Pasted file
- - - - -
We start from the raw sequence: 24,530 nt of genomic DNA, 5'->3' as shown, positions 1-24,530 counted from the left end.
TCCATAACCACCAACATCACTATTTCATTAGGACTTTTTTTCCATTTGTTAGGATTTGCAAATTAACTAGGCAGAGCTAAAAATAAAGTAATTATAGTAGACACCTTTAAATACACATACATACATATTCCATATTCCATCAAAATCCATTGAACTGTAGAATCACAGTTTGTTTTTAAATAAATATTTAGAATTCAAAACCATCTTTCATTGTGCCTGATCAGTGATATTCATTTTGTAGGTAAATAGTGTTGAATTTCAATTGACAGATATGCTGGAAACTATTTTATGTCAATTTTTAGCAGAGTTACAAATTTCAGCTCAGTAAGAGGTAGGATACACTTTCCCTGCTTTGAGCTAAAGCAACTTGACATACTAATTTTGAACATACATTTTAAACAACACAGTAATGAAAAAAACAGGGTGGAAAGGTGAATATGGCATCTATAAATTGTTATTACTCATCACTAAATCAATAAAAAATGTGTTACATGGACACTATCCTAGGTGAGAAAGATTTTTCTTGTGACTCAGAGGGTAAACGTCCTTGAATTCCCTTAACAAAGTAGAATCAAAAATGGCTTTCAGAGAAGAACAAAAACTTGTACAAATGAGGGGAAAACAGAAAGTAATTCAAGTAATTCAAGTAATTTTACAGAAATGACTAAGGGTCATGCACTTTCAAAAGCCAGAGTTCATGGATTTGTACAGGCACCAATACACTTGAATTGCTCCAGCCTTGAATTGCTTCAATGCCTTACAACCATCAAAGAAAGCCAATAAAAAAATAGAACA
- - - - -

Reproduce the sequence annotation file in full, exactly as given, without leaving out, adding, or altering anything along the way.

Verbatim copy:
We start from the raw sequence: 24,530 nt of genomic DNA, 5'->3' as shown, positions 1-24,530 counted from the left end.
TCCATAACCACCAACATCACTATTTCATTAGGACTTTTTTTCCATTTGTTAGGATTTGCAAATTAACTAGGCAGAGCTAAAAATAAAGTAATTATAGTAGACACCTTTAAATACACATACATACATATTCCATATTCCATCAAAATCCATTGAACTGTAGAATCACAGTTTGTTTTTAAATAAATATTTAGAATTCAAAACCATCTTTCATTGTGCCTGATCAGTGATATTCATTTTGTAGGTAAATAGTGTTGAATTTCAATTGACAGATATGCTGGAAACTATTTTATGTCAATTTTTAGCAGAGTTACAAATTTCAGCTCAGTAAGAGGTAGGATACACTTTCCCTGCTTTGAGCTAAAGCAACTTGACATACTAATTTTGAACATACATTTTAAACAACACAGTAATGAAAAAAACAGGGTGGAAAGGTGAATATGGCATCTATAAATTGTTATTACTCATCACTAAATCAATAAAAAATGTGTTACATGGACACTATCCTAGGTGAGAAAGATTTTTCTTGTGACTCAGAGGGTAAACGTCCTTGAATTCCCTTAACAAAGTAGAATCAAAAATGGCTTTCAGAGAAGAACAAAAACTTGTACAAATGAGGGGAAAACAGAAAGTAATTCAAGTAATTCAAGTAATTTTACAGAAATGACTAAGGGTCATGCACTTTCAAAAGCCAGAGTTCATGGATTTGTACAGGCACCAATACACTTGAATTGCTCCAGCCTTGAATTGCTTCAATGCCTTACAACCATCAAAGAAAGCCAATAAAAAAATAGAACA